The revelation of "Revelations"
Sunday, April 18, 2010
“Revelations” was choreographed by Ailey himself 50 years ago to a group of traditional spirituals. It closes the program of just about every Ailey concert--certainly every one I have seen. And today I remembered why.
It is a profoundly moving piece that offers tribute to the African-American experience. The songs begin with the anguish of “I Been ‘Buked” and “Didn’t My Lord Deliver Daniel (...then why not every man)” and end in a triumphant “Rocka My Soul in the Bosom of Abraham” that brought down the house this afternoon, as it probably does at every performance.
Today at that ending, I found myself crying. Why? It is a touching piece, no question. But what I was seeing in it today, along with its emotional impact, was the artistic achievement. Here is a work half a century old that still has the power to touch people. What I was thinking as I dabbed my tears and stood applauding was that this work is as close to perfection as anyone could hope to get.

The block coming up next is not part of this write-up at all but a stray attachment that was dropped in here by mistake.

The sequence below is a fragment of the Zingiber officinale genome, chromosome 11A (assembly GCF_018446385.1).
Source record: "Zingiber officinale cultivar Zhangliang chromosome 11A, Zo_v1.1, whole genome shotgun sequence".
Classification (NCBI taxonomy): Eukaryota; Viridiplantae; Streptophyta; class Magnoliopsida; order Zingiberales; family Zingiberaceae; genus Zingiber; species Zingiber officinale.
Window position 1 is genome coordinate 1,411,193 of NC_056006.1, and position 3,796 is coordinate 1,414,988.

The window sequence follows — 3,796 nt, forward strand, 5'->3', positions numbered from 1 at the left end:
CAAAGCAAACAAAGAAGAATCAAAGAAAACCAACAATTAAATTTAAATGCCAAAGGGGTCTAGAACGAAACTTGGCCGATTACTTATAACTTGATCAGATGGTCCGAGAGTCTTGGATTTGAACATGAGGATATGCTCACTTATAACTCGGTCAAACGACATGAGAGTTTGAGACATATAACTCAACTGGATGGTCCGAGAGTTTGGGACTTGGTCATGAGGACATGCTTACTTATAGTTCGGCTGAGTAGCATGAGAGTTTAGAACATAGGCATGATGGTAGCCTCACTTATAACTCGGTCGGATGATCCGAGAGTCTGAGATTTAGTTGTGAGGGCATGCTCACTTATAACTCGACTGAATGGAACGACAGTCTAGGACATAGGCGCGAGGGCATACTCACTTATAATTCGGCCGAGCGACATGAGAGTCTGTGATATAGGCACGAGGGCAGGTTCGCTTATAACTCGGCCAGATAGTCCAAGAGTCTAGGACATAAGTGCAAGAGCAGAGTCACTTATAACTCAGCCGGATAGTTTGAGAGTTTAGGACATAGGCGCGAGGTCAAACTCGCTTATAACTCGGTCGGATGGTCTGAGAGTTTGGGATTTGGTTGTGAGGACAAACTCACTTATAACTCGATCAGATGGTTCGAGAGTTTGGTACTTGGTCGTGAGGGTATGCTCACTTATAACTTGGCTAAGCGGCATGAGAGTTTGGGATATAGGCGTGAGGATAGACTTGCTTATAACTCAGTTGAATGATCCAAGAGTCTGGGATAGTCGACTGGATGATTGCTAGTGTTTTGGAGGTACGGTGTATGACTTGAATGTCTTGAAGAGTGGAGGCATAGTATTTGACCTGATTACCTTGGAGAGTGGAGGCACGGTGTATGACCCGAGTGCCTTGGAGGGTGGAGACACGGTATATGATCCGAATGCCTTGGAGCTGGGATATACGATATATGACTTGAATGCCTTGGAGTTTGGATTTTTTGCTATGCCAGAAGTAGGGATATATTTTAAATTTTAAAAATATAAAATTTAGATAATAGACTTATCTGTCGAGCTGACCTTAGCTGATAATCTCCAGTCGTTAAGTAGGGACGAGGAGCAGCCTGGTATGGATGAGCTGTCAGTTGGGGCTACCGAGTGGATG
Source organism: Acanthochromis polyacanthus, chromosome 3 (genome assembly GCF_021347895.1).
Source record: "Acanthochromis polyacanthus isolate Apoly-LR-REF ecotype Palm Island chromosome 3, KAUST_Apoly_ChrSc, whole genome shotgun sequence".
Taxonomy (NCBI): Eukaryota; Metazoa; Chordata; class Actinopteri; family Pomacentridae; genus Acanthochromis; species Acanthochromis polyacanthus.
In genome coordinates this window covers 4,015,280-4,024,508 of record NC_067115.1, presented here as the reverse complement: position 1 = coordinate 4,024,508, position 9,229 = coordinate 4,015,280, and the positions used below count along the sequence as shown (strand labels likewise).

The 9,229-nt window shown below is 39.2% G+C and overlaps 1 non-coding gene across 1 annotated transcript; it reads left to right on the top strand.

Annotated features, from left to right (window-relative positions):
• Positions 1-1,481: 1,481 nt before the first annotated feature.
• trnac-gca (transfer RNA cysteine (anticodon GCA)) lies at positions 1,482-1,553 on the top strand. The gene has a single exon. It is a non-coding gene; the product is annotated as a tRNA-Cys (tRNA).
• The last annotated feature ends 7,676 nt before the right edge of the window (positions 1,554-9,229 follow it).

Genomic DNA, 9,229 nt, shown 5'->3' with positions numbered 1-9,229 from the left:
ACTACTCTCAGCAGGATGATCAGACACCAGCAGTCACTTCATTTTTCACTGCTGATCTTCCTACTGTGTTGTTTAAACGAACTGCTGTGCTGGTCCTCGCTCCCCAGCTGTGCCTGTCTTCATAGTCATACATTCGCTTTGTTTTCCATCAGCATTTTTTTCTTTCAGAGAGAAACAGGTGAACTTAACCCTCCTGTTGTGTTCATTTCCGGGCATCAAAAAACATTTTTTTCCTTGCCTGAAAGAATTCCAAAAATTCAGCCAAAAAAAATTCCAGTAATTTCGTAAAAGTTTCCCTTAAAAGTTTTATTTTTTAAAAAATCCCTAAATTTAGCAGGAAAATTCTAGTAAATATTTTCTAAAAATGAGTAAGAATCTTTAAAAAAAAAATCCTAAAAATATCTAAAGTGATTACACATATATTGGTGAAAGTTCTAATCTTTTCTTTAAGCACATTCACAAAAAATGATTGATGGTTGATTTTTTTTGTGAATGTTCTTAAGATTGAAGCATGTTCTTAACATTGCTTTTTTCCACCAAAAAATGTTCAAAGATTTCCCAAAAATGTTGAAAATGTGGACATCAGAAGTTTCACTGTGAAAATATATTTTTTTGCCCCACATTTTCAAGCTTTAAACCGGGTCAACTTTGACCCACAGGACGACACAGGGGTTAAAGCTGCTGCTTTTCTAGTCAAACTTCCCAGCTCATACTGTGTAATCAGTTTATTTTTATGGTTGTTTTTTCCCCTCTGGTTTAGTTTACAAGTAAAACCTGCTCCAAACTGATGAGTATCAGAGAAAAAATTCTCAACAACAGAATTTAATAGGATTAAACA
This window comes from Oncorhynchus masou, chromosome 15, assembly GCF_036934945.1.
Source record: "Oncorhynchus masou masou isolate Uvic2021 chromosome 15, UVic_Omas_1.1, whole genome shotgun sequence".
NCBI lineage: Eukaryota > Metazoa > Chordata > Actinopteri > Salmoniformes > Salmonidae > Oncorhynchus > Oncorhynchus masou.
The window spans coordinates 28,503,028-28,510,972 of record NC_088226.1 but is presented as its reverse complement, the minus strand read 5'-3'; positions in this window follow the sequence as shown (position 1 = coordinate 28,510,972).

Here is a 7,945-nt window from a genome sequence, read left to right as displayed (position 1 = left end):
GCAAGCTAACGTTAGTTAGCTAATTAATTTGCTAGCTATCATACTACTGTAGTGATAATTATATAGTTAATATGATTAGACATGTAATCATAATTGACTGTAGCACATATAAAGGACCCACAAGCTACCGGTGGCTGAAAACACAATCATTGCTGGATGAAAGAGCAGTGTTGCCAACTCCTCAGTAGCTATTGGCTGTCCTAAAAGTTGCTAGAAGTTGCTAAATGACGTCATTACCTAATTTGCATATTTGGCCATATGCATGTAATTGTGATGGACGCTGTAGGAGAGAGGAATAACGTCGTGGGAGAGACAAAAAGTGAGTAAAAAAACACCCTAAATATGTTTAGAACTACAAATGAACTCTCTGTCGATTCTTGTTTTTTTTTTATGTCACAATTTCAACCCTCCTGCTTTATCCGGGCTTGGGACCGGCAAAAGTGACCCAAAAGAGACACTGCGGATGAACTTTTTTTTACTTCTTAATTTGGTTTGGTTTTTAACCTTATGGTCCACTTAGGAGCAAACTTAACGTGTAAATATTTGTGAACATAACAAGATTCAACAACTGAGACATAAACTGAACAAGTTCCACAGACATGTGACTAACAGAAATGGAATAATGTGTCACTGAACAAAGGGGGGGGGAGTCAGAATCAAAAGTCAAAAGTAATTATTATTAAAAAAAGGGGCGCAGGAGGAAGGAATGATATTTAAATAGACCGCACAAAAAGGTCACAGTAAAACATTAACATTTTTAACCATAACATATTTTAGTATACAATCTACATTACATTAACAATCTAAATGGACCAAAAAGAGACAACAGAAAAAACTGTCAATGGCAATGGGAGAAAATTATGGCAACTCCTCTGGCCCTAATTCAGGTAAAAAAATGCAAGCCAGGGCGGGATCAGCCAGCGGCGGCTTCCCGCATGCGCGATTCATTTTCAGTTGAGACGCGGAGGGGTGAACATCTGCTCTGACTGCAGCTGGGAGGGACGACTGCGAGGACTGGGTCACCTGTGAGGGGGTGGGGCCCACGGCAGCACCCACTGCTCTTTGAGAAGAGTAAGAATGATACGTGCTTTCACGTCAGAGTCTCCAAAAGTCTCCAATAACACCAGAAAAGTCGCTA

When Ailey died in 1989, “Revelations” was already iconic. He must have died with the satisfaction of knowing that he had created something extraordinary, astounding.
Maybe it isn’t absolute perfection. Someone more knowledgeable than I might point to technical flaws or a dancer here and there having a slightly off day. I don’t know. I do know that this powerful work reminded me of what is important in creating art--striving for what is true and pure enough to take root in the hearts of its audience. I’d consider that perfection.